Security speaks to Tracy Reinhold, Chief Security Officer (CSO) at Everbridge, about the importance of critical event management and enterprise resilience.
Security: What is your background, current role and responsibilities?
Reinhold: I received my BA in History from the University of Maryland after serving as a United States Marine. I then joined the Federal Bureau of Investigation (FBI), where I served for 22 years. During my tenure, I transitioned to working on National Security matters following the 9/11 attacks and was promoted into the Federal Government’s Senior Executive Service in 2004. In 2006, I served as the head of the FBI’s operations in Kentucky and then was promoted into the Intelligence Division at FBI headquarters in Washington, D.C. Afterward, I became the Assistant Director of the Intelligence Division and finished my career as the Associate Executive Assistant Director for National Security. After retiring from the FBI, I served as a corporate officer for the Walmart Corporation and established their global investigations teams in the U.S., Asia, India, Africa and South America. In 2015, I became the first CSO for Fannie Mae and continued in that role until accepting the challenge of being the first CSO for Everbridge. As CSO, I am responsible for advancing the company’s enterprise-level security strategy, as well as working closely with customers and partners to optimize their organizational approach to managing and responding to critical events. I focus on providing strategic guidance and thought leadership by examining the industry and the organization to identify needs, risks and opportunities that will lead to a more resilient enterprise.
Security: How can enterprises evaluate and benchmark enterprise resilience and preparedness?
Reinhold: While there are many metrics to consider, the ability to recover from a business disruption is the most critical. Organizations should prioritize having a comprehensive crisis management strategy that evaluates impacts from both the brand and reputation perspectives. If an organization cannot map a clear path to recovery, it will not be able to meet the needs of its customers. Detection and prevention are also critical. It’s not enough to be successful in business — you also have to be successful in preparing and executing a defensive strategy for your network, customers and upstream and downstream dependencies, such as vendors. We find many companies will be very careful inside the four walls, but they can create vulnerabilities by not conducting due diligence on their upstream and downstream dependencies, whether they’re vendors, suppliers, or other stakeholders that they regularly interface with.
An often-overlooked part of security is the education of the employees of the organization. They are the first and best line of defense through the use of good information security practices. While harder to measure, the cross-functional ability of a company to enable enterprise resilience is a key indicator of an organization’s capacity to ensure a return to revenue quickly after a disruption.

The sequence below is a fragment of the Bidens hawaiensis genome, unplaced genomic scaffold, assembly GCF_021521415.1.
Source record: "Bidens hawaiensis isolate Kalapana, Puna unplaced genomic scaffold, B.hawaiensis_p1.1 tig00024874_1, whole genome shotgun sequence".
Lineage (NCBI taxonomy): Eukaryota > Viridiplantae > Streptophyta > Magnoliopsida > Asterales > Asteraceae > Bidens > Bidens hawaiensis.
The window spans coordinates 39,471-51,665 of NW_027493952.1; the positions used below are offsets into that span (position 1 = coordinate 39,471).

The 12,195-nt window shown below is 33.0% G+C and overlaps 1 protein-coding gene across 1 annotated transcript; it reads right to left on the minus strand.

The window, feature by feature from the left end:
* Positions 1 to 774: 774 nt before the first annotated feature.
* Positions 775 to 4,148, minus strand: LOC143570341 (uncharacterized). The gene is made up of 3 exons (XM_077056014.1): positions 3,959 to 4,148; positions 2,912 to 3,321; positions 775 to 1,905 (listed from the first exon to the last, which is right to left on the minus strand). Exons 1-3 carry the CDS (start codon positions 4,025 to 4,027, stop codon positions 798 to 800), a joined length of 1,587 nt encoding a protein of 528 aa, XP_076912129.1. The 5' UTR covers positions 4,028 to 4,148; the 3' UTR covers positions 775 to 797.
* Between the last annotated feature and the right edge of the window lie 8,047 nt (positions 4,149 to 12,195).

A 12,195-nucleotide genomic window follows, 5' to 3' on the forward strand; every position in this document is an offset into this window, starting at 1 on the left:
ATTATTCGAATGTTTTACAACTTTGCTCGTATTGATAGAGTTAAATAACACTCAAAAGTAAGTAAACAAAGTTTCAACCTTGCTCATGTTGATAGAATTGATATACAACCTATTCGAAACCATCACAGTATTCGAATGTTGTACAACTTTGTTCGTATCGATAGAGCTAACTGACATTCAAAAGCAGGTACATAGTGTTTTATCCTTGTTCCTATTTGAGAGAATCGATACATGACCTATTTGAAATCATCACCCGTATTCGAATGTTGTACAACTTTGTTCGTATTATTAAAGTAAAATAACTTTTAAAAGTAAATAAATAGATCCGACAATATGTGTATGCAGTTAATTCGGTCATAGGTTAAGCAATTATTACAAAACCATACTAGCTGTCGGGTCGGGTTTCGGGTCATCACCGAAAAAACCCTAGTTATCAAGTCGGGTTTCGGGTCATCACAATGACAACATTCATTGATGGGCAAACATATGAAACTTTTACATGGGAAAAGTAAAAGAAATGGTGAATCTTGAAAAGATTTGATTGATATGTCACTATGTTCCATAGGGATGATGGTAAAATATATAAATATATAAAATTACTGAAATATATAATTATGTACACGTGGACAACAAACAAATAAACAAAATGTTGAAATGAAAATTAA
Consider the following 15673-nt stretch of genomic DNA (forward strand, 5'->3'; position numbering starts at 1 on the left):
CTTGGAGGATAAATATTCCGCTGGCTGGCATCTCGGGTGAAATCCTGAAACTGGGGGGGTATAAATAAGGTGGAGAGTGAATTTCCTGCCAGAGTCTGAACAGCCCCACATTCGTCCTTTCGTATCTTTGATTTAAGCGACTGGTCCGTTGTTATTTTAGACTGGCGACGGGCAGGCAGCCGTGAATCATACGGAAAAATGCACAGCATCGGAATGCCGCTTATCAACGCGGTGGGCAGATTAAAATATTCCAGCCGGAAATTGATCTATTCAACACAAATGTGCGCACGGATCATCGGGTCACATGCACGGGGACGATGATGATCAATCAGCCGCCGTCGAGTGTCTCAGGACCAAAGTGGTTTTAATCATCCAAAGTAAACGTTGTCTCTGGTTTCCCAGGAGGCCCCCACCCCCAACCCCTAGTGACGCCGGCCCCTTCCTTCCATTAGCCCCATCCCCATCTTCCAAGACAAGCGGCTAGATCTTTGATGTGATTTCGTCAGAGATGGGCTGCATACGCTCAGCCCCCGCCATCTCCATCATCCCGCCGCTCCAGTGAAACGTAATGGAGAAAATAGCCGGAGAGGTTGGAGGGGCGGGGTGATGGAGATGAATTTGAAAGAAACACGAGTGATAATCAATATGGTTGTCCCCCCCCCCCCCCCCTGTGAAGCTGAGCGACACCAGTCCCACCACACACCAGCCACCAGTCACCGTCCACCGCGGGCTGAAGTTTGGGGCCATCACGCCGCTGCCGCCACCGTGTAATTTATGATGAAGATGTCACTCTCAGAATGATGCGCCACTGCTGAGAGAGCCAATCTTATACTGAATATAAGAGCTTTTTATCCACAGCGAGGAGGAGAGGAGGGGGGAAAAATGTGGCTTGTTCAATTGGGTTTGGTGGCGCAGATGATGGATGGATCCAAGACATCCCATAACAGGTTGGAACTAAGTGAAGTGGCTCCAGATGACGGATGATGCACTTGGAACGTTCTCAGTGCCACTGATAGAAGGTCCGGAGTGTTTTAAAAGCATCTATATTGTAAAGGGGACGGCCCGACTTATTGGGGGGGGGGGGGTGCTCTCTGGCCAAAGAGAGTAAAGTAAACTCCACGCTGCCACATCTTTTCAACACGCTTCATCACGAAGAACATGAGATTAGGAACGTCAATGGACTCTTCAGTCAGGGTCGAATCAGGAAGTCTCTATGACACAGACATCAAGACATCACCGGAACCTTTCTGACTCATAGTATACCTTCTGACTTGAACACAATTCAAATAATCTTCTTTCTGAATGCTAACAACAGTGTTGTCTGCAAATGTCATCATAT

Security: What are the benefits of evaluating and benchmarking enterprise resilience?
Reinhold: You can get ahead of threats by being informed and having the technological capabilities to actually take action on that intelligence once you’ve acquired it. So if you’re consistently in a reactive mode, you will eventually fail. By proactively reducing risk and vulnerability, we can create an environment that allows a company to be successful. At the end of the day, that’s our job. If a company is not successful, then we don’t have a job. If you can’t protect the organization and allow it to succeed from a revenue, brand and reputation perspective, the company ceases to exist, and everybody is looking for a new job. We’re finding now that security is integrating more into organizations and becoming a stakeholder in the success of a company.
Security: How can a critical event management program help organizations make better strategic data-driven decisions?
Reinhold: Critical event management programs and technology are security functions that must be integrated into the core business. Preventative techniques such as this will go a long way in making organizations resilient and sustainable into the future. It’s imperative for organizations to have a critical event checklist: Do you know where your assets are? Do you have critical infrastructure backup out of the region? These things help you navigate through the crisis. Having situational awareness adds to your organization’s toolbox when you are actually faced with a critical event. Ask yourself, what are you doing as a team, whether it’s business continuity, resilience, security, whether digital security or physical security, to ensure that the company has the best opportunity to generate revenue and to be successful? This often means that the security professionals have evolved to become “students of the business,” understanding what’s critical to the company so that they know what they’re trying to protect.
Additionally, security is slowly evolving from a cost center to a value center. This is a huge transformation most successfully completed by thinking and acting outside of the normal confines of security. Whether it’s identifying potential loss, risk and vulnerability, and then mitigating that in a way that resonates with the business, recognize how security adds value to the organization. In my previous roles, “left of boom” was super important. It does not negate your responsibilities when an event happens, but it’s so much better if you can prevent or mitigate the impact before the actual critical event. You can do that by leveraging intelligence, using that intelligence to inform your workforce about potential risk vulnerabilities so that you can position them to be more successful.